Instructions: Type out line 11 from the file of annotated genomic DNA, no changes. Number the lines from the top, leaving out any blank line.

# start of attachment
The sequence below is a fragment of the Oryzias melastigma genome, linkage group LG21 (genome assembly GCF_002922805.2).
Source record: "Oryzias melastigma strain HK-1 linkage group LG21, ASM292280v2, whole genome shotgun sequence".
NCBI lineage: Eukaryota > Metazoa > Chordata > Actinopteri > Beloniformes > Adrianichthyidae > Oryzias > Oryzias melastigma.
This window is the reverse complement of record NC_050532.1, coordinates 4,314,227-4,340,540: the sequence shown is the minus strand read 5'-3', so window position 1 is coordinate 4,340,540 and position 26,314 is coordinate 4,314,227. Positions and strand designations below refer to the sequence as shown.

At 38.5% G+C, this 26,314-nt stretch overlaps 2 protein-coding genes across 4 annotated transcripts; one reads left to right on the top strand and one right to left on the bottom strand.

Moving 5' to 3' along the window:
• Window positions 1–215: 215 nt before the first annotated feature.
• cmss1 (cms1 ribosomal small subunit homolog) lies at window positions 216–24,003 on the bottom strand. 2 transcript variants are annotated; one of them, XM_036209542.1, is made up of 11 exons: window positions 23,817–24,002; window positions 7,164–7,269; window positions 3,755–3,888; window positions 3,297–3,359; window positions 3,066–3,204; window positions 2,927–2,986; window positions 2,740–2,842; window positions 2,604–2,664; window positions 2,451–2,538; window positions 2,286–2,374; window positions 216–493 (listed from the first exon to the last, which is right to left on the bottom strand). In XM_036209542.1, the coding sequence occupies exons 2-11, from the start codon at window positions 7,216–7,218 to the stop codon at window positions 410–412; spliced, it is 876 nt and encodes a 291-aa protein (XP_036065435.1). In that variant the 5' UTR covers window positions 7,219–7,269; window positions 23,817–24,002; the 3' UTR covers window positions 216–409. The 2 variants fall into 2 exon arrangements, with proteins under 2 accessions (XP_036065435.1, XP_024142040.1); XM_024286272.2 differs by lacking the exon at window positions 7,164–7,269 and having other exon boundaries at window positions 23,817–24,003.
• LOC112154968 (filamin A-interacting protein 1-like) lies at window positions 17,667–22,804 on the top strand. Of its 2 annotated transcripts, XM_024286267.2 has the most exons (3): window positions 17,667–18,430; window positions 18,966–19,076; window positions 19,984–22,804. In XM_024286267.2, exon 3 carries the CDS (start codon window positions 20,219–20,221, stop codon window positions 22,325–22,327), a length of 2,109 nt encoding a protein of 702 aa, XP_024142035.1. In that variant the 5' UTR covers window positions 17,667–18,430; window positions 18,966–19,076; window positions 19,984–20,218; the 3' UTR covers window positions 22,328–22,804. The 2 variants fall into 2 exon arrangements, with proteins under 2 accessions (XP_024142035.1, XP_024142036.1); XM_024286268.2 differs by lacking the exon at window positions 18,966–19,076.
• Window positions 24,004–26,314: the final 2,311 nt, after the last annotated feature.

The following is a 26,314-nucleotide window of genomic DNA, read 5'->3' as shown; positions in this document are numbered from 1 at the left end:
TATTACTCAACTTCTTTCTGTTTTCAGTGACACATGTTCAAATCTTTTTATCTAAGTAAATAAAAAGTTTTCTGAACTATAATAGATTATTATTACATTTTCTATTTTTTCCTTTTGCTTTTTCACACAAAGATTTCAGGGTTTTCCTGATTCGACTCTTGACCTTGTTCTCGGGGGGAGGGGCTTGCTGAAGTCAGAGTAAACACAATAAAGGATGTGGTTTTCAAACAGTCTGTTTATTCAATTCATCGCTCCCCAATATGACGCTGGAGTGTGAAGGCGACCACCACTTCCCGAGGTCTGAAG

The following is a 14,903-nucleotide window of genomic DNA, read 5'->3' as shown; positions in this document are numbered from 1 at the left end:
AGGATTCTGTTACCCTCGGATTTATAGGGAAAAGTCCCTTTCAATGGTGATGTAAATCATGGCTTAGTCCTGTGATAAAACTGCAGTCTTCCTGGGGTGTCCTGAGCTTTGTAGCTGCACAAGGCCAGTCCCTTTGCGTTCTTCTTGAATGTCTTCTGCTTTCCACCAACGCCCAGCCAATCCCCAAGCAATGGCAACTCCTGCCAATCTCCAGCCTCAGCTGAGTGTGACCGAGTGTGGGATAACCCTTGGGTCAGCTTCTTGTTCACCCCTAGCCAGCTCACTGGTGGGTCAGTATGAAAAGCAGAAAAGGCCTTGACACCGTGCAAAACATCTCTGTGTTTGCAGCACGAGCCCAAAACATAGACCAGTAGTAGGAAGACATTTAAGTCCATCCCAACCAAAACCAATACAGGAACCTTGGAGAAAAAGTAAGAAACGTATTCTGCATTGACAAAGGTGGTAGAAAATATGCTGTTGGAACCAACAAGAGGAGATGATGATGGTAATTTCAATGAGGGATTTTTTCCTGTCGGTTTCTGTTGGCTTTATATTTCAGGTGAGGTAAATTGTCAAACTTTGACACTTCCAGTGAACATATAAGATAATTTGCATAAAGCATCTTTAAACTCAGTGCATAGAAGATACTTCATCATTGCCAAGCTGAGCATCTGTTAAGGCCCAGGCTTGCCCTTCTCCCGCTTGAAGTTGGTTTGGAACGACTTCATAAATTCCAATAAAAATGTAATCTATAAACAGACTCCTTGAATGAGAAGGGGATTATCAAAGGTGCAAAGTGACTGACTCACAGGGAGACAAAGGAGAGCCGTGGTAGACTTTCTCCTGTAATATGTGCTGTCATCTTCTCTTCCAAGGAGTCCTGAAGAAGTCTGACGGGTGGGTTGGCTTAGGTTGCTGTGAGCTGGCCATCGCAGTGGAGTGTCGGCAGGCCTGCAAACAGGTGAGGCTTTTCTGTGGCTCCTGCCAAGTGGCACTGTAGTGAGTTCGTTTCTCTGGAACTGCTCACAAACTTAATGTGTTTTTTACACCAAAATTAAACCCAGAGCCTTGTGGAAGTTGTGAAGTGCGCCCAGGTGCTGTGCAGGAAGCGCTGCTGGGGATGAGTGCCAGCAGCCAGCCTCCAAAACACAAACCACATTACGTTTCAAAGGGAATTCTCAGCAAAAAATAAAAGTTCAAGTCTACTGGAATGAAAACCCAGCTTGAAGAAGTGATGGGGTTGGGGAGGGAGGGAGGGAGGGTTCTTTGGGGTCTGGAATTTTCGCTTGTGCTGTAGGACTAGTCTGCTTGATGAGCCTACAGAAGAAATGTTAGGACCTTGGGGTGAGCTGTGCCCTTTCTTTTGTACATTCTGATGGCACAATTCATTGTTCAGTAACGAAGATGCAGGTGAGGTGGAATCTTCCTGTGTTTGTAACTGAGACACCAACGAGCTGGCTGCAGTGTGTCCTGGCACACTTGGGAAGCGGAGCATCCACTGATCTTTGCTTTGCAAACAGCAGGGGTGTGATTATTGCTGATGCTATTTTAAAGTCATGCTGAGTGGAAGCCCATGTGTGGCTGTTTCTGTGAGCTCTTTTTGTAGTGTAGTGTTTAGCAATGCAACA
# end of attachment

The following is a 26,314-nucleotide window of genomic DNA, read 5'->3' as shown; positions in this document are numbered from 1 at the left end: